Female filmmakers rule the roost in QCinema’s 60-title lineup
We’ve been covering the country’s film festival circuit even before the heyday of Cinemanila in the late ‘90s. So, through the years, it got easier to treat festivals with “unsatisfactory” films and thematic persuasions with relative indifference. After all, they’re a dime a dozen these days—which isn’t always a bad thing.
But QCinema festival director Ed Lejano and his team are making it hard for film buffs to stay blasé, especially with a lineup of 60-plus titles spread across 10 carefully curated sections that will be screened between Oct. 13 to 22.
We aren’t just talking about the 12 local productions—three full-length features (under the Asian Next Wave competition), six short films (the QCShorts category) and three documentaries—that have received grants from the Quezon City Film Development Foundation. We are even more excited about the world cinema gems and Asian features that are coming our way.
Last year, there were more than 40 films screened in QCinema’s sixth edition, including such delectable flicks as Hirokazu Kore-eda’s “Shoplifters,” Pawel Pawlikowski’s “Cold War,” Phuttiphong Aroonpheng’s “Manta Ray,” Gaspar Noé’s “Climax” and Yeo Siew Hua’s “A Land Imagined.”
There are more films this year that are just as impressive, Lejano points out: “Aside from the 12 local productions, the must-see titles include Juliano Dornelles and Kleber Mendonça Filho’s ‘Bacurau’ (Cannes Jury Prize winner), Kantemir Balagov’s ‘Beanpole’ (best director, Cannes Un Certain Regard), François Ozon’s ‘By the Grace of God’ (Berlinale Grand Jury Prize), Nora Fingscheidt’s ‘System Crasher’ (Berlinale Alfred Bauer Prize), Claire Denis’ ‘High Life’ starring Robert Pattinson (San Sebastian Fipresci Critics Prize) and Midi Z’s ‘Nina Wu,’ the first film to address the #MeToo Movement.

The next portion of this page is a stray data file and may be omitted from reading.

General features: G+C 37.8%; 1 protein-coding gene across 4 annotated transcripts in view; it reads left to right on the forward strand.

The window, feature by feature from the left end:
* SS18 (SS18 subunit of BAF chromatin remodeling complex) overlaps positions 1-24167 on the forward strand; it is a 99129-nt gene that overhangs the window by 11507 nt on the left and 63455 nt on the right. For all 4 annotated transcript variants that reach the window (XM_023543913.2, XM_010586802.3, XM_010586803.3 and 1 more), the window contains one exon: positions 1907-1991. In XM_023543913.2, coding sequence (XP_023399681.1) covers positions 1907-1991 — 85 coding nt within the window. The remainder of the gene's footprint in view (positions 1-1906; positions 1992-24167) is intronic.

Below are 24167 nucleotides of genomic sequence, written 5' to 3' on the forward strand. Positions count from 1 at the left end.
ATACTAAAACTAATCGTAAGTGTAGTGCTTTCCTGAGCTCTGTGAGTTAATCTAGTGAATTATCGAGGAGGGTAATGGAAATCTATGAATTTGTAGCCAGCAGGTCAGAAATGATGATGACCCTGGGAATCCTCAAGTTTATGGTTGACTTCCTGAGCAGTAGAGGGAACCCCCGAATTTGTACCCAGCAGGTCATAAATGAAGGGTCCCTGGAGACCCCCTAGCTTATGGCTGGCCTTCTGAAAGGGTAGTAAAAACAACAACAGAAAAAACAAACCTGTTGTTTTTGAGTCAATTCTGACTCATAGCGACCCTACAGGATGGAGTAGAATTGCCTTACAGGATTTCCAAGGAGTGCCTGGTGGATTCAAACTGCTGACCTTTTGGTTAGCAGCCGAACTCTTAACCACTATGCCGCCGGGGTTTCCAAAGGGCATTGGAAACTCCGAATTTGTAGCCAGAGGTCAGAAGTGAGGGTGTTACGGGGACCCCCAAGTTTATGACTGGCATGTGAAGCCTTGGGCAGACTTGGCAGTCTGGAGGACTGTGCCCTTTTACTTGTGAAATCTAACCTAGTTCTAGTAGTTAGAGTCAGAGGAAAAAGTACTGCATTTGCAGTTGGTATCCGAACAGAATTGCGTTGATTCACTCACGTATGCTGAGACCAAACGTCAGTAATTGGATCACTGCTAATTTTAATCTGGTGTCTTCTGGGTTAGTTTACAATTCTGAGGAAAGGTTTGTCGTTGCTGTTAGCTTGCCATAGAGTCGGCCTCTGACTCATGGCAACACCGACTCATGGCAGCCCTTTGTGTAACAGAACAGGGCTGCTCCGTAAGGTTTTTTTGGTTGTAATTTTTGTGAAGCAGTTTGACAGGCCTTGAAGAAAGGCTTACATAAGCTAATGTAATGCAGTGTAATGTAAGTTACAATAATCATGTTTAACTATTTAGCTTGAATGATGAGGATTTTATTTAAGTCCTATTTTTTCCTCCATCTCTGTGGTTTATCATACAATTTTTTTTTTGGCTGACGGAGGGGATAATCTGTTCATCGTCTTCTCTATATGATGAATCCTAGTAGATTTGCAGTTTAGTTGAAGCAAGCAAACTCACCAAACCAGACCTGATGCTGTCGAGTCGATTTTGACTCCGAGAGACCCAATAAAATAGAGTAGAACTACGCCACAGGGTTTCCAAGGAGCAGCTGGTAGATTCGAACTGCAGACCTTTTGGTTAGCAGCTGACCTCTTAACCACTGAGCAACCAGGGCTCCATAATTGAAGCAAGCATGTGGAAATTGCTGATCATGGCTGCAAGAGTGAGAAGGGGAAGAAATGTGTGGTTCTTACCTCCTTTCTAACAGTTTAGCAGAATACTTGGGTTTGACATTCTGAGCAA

“The Cannes festival’s Palme D’Or prizes awarded to two Asian films consecutively—namely ‘Shoplifters,’ our opening film last year) and the arthouse hit ‘Parasite’—attest to the growing prominence of Asian cinema and is part of our rationale for ‘Rising Wave,’ our theme this year.”
QCinema’s “progressive” worldview and mindset are also reflected in its local entries this year.
“Of the 12 Filipino filmmakers who were awarded grants, more than half are women,” Lejano notes. “Moreover, a significant number of them have themes relating to regional cinema. In our Asian Next Wave section, two of our Pinoy competition entries are by Arnel Barbarona and debuting filmmaker Glenn Barit, both considered regional filmmakers. For her part, Rae Red tackles her own vision of an action film (‘Babae at Baril’), from the point of view of her female protagonist.”
Red’s “Babae at Baril” will compete with Barbarona’s “Kaaway sa Sulod” and Barit’s “Cleaners,” as well as with entries from Laos (Mattie Do’s “The Long Walk”), Indonesia (Robby Ertanto’s “Ave Maryam”), China/Taiwan (Sheng Qiu’s “Suburban Birds”), Malaysia (Zahir Omar’s “Fly By Night”), Thailand/Germany (Puangsoi Aksornsawang’s “Nakorn-Sawan”), in the main Asian New Wave category.
Our Q&A with Lejano:
There are so many film festivals in the country. What sets QCinema apart? QCinema prides itself with its edgy programming of local and international films, culled from A-list festivals, like Cannes, Berlin and Sundance.
From the local festival circuit, QCinema’s production grants are distinguished in that Filipino filmmakers own the rights to their films.
Two of our recent titles won the Gawad Urian best picture prizes consecutively (“Balangiga: Howling Wilderness” in 2018, and “Women of the Weeping River,” 2017).
Not only is QCinema a launching pad for remarkable Filipino films, it’s also well-poised in positioning itself as a leading festival in Southeast Asia, with unique sections like the Asian Next Wave competition, as well as noncompetitive sections like RainbowQC and New Horizons.